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The Not-So Malicious BadBunny Attacks OpenOffice

A new worm called BadBunny aims OpenOffice in attempts to install porn JPEG images from the Internet onto the infected computers. The infection occurs when users open and OpenOffice Draw file known as badbunny.odg. The malware tries to propagate by using different techniques. It uses viruses coded with JavaScript on Windows, Ruby on Mac, and Perl on Linux. The worm tries to send its copies to other PCs via XChat or MIRC file transfers.

SophosLabs director, Mark Harris observed that the worm tried to behave like old-school malware when their creators tried to flaunt their computer prowess. But the writer of this new worm appears to be less successful because Sophos could not find the malware to work. So Harris sent a message to the author asking him to perform a real job while not seek to be part of SophosLabs. Harris further added that the worm developer should think of a different career. ITWire reported this on May 22, 2007.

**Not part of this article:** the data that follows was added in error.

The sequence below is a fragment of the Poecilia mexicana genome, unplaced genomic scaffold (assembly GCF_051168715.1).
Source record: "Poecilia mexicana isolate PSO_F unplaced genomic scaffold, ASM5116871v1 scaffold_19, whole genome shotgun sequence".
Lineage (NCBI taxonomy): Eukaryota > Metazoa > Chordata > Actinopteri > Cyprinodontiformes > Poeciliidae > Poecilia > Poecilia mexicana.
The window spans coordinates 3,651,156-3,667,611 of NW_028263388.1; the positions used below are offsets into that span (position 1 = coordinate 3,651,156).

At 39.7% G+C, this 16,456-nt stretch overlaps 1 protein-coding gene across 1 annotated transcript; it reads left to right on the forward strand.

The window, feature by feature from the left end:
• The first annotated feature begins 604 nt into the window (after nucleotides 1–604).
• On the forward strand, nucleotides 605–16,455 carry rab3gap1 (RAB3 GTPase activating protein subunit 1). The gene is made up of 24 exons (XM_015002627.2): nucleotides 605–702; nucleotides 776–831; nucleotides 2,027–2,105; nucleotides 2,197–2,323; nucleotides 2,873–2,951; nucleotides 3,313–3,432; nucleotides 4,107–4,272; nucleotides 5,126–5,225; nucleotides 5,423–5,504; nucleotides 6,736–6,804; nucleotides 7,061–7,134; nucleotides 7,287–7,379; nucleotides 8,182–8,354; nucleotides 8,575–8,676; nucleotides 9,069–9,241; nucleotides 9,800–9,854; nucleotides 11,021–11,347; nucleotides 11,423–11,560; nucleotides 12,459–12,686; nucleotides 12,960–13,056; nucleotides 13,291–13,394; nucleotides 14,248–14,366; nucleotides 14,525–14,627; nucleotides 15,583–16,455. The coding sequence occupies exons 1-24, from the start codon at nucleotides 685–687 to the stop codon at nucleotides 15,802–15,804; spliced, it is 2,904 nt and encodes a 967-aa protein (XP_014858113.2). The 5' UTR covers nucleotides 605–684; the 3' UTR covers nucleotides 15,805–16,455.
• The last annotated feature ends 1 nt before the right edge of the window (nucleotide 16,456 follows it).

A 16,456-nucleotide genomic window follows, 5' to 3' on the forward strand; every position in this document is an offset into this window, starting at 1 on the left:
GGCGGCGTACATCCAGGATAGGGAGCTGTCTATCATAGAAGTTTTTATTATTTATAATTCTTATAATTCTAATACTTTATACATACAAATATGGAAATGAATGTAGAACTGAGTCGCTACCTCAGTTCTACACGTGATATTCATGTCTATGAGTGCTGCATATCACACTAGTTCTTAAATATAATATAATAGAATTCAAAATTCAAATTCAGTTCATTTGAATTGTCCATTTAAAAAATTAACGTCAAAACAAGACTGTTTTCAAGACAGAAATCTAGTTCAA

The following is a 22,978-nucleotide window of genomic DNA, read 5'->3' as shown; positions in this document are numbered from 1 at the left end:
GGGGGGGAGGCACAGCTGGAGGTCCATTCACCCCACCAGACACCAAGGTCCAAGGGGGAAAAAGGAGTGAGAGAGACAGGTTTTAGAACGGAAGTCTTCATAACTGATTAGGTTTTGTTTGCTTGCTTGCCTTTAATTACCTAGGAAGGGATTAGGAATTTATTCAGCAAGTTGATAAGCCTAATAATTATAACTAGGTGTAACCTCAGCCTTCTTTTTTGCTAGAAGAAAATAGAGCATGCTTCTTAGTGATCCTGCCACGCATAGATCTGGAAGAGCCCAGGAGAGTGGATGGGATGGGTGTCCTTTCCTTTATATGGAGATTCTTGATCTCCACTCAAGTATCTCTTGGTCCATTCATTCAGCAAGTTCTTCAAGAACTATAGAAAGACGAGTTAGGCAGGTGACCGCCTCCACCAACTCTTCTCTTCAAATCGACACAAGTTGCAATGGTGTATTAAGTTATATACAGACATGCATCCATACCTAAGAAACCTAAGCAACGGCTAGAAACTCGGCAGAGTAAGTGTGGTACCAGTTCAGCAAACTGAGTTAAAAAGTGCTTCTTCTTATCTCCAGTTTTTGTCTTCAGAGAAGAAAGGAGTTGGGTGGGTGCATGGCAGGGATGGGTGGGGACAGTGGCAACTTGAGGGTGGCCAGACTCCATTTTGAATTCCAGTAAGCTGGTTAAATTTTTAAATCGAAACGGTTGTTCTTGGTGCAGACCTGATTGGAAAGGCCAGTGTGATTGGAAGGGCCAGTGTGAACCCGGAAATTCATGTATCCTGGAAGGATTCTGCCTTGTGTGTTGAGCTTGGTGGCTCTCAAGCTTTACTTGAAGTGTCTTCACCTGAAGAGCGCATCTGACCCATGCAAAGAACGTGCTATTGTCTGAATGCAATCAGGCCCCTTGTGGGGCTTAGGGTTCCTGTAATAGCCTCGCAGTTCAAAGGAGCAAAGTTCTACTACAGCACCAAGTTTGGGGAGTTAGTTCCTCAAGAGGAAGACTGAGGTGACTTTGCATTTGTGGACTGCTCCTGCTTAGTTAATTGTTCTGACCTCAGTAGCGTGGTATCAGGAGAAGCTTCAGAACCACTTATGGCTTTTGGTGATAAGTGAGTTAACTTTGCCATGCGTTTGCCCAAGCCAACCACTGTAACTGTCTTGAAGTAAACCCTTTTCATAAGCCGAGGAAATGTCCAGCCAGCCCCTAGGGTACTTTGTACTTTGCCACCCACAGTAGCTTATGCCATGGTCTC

Sophos said they didn't find the worm 'in the wild' instead it came into picture only when its makers sent it directly to SophosLabs for analysis. The worm also downloads to show a porn picture of a woman in scanty dress together with a man in a rabbit's costume.

It seems those who had written BadBunny were not confident that it would spread automatically as they had sent it to SophosLabs, said Graham Cluley, senior technology consultant for Sophos. Hackers in the past had written quite a number of StarBasic malware, but the maximum this worm could get 'in the wild' is by showing an image of a furvert wandering in the forest, Cluley elaborated. ITWeek published Cluley's statement on May 21, 2007.

Graham Cluley further said that the traditional natured malware was apparently designed to flaunt proof-of-concept rather than sneak and steal information from users' computers. A hacker with a financial motive would have aimed at popularly used software and not added a quaint image as the sender of BadBunny has done. Cluley believes this malware would not spread in the wild unlike usual expectations, although it has used a picture of wildlife.

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